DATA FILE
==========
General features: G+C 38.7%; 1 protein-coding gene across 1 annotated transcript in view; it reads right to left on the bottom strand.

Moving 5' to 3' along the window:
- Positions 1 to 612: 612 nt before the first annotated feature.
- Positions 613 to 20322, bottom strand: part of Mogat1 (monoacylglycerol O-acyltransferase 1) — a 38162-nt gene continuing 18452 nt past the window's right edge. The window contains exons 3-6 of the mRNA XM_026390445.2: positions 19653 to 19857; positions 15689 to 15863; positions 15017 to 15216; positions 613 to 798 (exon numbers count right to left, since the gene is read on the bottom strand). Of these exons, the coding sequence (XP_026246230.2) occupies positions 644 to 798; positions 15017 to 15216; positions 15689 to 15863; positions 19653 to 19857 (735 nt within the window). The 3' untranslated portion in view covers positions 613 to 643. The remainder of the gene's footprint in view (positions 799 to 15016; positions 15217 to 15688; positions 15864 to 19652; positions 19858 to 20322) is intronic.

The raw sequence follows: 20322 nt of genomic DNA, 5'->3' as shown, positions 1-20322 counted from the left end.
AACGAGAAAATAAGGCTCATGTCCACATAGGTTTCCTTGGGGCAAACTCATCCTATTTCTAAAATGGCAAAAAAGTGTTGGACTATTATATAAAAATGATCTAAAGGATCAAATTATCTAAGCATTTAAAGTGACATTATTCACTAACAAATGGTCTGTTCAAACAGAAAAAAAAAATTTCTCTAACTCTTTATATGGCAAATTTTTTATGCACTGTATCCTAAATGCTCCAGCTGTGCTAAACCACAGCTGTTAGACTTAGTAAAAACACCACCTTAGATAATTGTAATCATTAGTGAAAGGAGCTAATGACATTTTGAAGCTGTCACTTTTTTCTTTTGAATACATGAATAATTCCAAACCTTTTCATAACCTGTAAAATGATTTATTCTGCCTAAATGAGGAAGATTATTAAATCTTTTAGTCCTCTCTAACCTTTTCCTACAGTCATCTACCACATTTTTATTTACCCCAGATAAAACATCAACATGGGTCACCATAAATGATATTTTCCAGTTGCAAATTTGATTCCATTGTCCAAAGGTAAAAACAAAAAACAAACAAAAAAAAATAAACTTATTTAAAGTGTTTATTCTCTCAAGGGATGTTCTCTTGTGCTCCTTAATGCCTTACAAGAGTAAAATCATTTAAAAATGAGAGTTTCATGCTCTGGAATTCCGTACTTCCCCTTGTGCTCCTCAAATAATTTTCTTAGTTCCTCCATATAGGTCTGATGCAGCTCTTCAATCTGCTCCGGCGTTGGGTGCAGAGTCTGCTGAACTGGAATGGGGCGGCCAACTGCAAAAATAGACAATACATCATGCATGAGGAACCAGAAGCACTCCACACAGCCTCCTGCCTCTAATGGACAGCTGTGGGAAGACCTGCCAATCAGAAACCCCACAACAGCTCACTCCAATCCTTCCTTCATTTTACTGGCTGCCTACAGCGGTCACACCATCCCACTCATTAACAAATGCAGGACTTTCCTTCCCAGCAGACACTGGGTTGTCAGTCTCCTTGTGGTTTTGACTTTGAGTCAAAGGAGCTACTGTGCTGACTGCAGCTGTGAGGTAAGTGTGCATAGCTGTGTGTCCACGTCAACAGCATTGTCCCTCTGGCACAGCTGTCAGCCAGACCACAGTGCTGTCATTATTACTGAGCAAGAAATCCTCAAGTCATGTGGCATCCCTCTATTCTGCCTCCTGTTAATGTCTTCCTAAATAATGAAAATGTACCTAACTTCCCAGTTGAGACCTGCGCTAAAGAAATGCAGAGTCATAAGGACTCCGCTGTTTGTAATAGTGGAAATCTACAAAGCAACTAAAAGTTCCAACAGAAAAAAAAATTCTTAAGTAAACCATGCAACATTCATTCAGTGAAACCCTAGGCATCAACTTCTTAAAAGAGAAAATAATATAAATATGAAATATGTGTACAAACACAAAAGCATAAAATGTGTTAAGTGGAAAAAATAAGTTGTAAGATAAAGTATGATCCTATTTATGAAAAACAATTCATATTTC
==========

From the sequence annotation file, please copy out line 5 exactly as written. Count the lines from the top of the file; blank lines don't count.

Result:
The raw sequence follows: 20322 nt of genomic DNA, 5'->3' as shown, positions 1-20322 counted from the left end.